Thielman noted that Musgrave returns home from Washington nearly every weekend that Congress is in session, which involves landing at Denver International Airport and driving about 90 miles northeast to her 100-acre farm in Fort Morgan.

Thielman also offered a laundry list of Musgrave’s bipartisan successes, including “leading the fight” to override President Bush’s veto of the farm bill (Markey claims she supported the bill reluctantly), working with Udall on the line-item veto and to implement a moratorium on earmarks, working with Rep. John Salazar (D-Colo.) to prevent the Army from expanding its training ground in Pinion Canyon, and working with Sen. Salazar to create a designated wilderness area within Rocky Mountain National Park.

Realism and Optimism

The Markey campaign is realistic about the politics of the 4th district.

The Democrat’s team believes that the district has seen some significant demographic changes in their favor since 2002, with some Democrats and like-minded independents moving north from the metro Denver area to take advantage of northern Colorado’s less expensive real estate. But they also understand that a majority of the district’s voters remain conservative.

Hence, Markey’s plans to squeeze as much turnout as she can out of southern Fort Collins and Longmont, the small part of Boulder County included in the 4th district and where she has a second campaign office. Additionally, Markey’s strategy involves pumping up turnout in the southern portion of otherwise staunchly conservative Weld County, where several new suburban communities have popped up over the past six years. Meanwhile, the Democrat hopes to minimize her losses along the eastern plains by focusing on water — the lack of which has become a significant concern for the farmers and ranchers who populate that portion of district — as well as renewable energy and how those farms and ranches could profit from the budding industry.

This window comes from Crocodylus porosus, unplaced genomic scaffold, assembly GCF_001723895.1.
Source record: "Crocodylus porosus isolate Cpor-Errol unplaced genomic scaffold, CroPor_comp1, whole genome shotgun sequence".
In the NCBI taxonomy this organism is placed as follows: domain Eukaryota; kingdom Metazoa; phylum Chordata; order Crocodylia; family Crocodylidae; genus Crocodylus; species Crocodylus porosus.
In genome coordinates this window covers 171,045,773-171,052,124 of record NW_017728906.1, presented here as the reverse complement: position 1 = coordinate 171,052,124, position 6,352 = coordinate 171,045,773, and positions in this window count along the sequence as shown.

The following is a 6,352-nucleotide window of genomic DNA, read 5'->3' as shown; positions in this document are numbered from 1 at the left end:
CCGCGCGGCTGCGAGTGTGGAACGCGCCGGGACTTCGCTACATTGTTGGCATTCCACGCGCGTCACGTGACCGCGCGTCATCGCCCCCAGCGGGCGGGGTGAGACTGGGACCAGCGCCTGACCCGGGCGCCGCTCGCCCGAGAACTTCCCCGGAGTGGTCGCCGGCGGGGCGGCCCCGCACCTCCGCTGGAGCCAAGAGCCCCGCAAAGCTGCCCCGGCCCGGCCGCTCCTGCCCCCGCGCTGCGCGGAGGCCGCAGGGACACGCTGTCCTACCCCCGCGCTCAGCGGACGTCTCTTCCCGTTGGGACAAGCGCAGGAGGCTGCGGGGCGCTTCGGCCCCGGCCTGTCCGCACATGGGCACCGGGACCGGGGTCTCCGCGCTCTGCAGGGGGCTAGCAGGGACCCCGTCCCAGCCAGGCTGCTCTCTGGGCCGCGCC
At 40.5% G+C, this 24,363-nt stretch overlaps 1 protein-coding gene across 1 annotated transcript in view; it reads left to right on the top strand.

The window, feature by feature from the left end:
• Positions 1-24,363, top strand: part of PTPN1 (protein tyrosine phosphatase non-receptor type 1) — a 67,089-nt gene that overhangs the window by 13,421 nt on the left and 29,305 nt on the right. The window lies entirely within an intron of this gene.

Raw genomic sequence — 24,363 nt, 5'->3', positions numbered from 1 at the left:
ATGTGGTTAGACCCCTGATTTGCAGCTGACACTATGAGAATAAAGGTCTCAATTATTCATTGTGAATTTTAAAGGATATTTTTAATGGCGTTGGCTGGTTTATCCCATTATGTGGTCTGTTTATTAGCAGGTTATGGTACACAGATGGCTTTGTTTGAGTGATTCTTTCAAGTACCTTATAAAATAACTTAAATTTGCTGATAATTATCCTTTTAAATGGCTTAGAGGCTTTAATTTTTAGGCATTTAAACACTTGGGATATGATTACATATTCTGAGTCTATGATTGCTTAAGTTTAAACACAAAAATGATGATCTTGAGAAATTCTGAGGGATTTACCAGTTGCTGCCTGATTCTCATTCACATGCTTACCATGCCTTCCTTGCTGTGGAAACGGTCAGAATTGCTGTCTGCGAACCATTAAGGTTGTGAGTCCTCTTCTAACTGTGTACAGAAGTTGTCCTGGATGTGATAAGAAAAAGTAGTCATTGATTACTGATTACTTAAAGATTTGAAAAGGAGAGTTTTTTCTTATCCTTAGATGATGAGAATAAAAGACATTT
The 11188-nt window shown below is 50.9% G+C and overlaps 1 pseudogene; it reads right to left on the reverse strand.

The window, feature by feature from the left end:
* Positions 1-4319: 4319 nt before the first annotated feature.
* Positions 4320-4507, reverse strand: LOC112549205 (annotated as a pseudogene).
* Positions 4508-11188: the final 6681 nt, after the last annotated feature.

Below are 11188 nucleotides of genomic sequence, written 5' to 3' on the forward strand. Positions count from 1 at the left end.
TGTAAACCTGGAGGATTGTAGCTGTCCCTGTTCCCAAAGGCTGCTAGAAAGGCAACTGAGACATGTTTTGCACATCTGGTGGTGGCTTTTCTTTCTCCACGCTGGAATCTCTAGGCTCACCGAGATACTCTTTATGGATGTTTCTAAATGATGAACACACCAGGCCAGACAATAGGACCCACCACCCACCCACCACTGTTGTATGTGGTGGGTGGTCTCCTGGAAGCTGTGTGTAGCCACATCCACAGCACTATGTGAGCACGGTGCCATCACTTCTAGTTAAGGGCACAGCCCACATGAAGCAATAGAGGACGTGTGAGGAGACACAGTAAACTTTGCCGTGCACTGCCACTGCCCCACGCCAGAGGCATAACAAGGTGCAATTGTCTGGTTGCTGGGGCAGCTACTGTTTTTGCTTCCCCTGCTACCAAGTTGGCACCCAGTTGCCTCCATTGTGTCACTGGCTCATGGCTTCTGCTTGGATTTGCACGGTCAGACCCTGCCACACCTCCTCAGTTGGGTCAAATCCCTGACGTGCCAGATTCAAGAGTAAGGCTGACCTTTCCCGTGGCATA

Strategy aside, what has the Markey campaign feeling extremely confident is Musgrave. The Democrat’s team believes voters — even conservative Republicans — have tired of her. And according to Markey’s internal polling, she is an acceptable Democratic alternative.

“If we were running against somebody else, it would be an entirely different race. Marilyn Musgrave is not well-liked,” one of Markey’s advisers said.

Sean Conway, Allard’s chief of staff going back to the Senator’s days as the 4th district Congressman and a northern Colorado resident for nearly two decades, said Markey’s strategy makes sense. But according to Conway, the math just doesn’t add up, nor is Markey the right kind of Democrat to win.

Conway said Democrats keep making the mistake of nominating someone from Fort Collins to challenge the Republican incumbent — the GOP has held the seat since 1972. Conway, who is running for a seat on the Weld County Board of Commissioners, called Weld County the real battleground in this race, noting that even in the 4th district’s newer suburbs, Republicans have a registration advantage.

Evan James, 59, agrees that Markey faces a tough campaign in her bid to upend Musgrave. James, a Fort Collins Democrat, attended a rally last Wednesday for Udall in an open field across the street from the New Belgium Brewery in Fort Collins, where Markey appeared.

“I think it’s going to be an uphill battle for her,” James said. “We have a very conservative Representative right now, of course. And, she does, unfortunately, represent a lot of the most conservative values of the [district]. I think Betsy offers a fresh face, a whole different point of view.”